Phil Tomson wrote:

>
>Another idea would be to have a 'from (condition) to (condition)'
>statement that looks looks like:
>  from l=~/BEGIN/ to l=~/END/ do
>    #do something in this range
>  end
>  
>

What if we just use the keyword 'in' to introduce a flipflop, and retain 
the range-ish syntax to separate the conditions?  Something like this:

  if in l=~/BEGIN/ .. l=~/END/
     ...
  end

The advantage of using a boolean phrase is that you can use it in 
conditions, where it is most common.  That also lets you do something 
when the flipflop is false, which the 'from..do' construct you suggested 
doesn't (easily) allow.

Since getting at the object that encapsulates the state of the flipflop 
will be less common (one might even say "rare", although its hard to say 
at this point since neither Perl nor Ruby allow it), the common case 
(just getting the boolean result) should be simple and straightforward.  
Getting at the object might be done via something like this:

  in l=~/BEGIN/ .. l=~/END/ => state

The expression itself still returns boolean, but the object 
encapsulating the flipflop is placed in 'state'.

I took the 1.8.1 source and tried hacking at it to introduce this 
syntax, and managed to get the 'in' keyword working as above.  Problem 
is, I'm not a bison expert, and I'm certainly not very familiar with the 
inner workings of Ruby's parser, so I keep getting 2 reduce/reduce 
conflicts caused by the 'in' keyword... not sure how to fix that.  And 
when I try to use '=>' to assign the object, I get 27 shift/reduce 
conflicts (which I think I understand, but I'm not sure how to fix).  
I'd be happy to send a patch to anyone interested, but it's really 
pretty trivial, and (as I said) imperfect.

I tried introducing new keywords to fill these roles, but the means by 
which Ruby does its keyword lookup is pretty arcane, and it is not 
immediately obvious how to add a new keyword.  Any gurus of Ruby's inner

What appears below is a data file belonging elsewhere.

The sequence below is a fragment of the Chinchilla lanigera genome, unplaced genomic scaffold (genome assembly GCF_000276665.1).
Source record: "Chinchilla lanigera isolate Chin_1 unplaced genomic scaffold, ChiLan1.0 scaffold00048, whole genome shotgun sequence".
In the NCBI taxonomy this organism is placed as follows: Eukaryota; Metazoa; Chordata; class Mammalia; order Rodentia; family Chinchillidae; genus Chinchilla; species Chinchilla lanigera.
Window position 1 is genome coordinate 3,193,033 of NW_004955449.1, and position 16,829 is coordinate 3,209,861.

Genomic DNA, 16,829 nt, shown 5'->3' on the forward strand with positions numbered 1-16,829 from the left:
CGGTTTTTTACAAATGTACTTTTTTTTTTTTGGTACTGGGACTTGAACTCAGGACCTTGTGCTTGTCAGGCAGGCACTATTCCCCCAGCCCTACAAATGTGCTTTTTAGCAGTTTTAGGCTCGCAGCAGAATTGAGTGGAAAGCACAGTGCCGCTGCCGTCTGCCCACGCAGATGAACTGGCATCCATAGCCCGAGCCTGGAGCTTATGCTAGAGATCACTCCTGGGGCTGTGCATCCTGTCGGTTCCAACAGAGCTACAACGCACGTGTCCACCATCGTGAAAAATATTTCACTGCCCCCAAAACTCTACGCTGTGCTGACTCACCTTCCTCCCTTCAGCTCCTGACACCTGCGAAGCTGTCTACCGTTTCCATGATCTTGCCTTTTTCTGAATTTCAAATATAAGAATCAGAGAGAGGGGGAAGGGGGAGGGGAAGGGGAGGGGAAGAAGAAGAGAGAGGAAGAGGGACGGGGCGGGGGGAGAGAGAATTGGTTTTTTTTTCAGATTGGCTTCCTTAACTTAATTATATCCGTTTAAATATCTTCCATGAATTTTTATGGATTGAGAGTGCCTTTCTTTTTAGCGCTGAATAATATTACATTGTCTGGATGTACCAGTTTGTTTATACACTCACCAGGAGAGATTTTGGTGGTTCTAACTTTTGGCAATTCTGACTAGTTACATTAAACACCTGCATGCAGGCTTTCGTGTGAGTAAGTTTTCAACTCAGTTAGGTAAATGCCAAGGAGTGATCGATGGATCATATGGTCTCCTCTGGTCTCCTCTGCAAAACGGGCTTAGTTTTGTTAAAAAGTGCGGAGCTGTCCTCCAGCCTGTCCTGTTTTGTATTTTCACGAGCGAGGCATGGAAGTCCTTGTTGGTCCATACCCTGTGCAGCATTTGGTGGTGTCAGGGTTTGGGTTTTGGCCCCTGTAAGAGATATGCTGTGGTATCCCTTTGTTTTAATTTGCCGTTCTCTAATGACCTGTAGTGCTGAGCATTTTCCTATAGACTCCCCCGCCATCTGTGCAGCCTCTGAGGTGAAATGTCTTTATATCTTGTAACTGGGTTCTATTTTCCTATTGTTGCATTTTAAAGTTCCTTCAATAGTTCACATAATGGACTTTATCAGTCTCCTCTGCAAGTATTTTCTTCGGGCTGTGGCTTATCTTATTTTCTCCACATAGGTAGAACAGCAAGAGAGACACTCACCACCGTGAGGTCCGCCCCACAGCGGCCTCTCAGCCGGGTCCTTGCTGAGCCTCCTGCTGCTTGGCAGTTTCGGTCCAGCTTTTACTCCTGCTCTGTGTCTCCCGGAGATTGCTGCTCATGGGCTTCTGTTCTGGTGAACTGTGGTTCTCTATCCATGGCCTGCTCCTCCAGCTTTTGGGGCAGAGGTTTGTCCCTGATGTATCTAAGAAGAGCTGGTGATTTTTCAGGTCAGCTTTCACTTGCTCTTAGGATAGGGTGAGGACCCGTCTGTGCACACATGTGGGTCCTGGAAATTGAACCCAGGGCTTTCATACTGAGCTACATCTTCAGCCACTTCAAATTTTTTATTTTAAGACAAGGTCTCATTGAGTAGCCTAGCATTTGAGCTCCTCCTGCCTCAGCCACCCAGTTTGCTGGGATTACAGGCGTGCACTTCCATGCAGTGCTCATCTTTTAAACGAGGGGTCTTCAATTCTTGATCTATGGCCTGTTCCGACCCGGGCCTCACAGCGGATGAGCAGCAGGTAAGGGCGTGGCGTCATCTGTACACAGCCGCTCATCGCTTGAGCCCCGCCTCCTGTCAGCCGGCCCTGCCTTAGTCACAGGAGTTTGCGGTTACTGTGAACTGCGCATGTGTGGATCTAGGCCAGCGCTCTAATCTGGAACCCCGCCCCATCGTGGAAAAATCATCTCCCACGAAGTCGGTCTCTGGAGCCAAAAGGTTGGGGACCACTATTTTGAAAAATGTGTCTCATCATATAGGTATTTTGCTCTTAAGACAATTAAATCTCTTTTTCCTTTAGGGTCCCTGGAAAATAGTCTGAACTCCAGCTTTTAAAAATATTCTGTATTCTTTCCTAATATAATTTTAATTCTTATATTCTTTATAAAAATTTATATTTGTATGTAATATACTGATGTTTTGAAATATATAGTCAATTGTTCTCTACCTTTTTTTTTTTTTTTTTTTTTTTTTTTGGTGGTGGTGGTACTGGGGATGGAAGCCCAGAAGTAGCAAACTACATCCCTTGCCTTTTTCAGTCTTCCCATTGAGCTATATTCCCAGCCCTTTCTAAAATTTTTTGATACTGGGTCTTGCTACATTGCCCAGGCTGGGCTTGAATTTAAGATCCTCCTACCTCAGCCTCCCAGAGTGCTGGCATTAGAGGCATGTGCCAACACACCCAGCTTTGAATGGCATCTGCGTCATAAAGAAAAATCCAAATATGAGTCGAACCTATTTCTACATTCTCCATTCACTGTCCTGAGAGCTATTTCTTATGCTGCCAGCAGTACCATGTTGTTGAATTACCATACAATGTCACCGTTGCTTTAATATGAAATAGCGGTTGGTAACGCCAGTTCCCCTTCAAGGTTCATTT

workings that could clarify how to do this?

I'd be especially interested in hearing from the proponents of the 
flip-flop operator in Ruby as to whether this suggestion would "fit the 
bill."  If it isn't something they'd be comfortable using, then it is 
probably not the most appropriate solution to the problem.  However, I 
think it gets the best of both worlds -- it is clearer that you're 
dealing with more than just a range, and you can use it in more places 
than simply in conditions.

>I'm just sort of brainstorming here, but I think the 'from .. to ..
>{}' statement is very readable and the intent is quite clear and it
>just might be able to replace the current flipflop operators.
>  
>

I agree, 'from .. to ...' is very readable, but perhaps not as 
convenient given the regular usage of the flip-flop operator.  Then 
again, I'd like to hear from someone who uses the flip-flop a lot as to 
whether they feel it would be cumbersome.  Readability is good, but if 
you take it too far you get VB and Pascal, which are easy to learn, but 
clunky (IMO) to actually write software in.

-- 
Jamis Buck
jgb3 / email.byu.edu

ruby -h | ruby -e 'a=[];readlines.join.scan(/-(.)\[e|Kk(\S*)|le.l(..)e|#!(\S*)/) {|r| a << r.compact.first };puts "\n>#{a.join(%q/ /)}<\n\n"'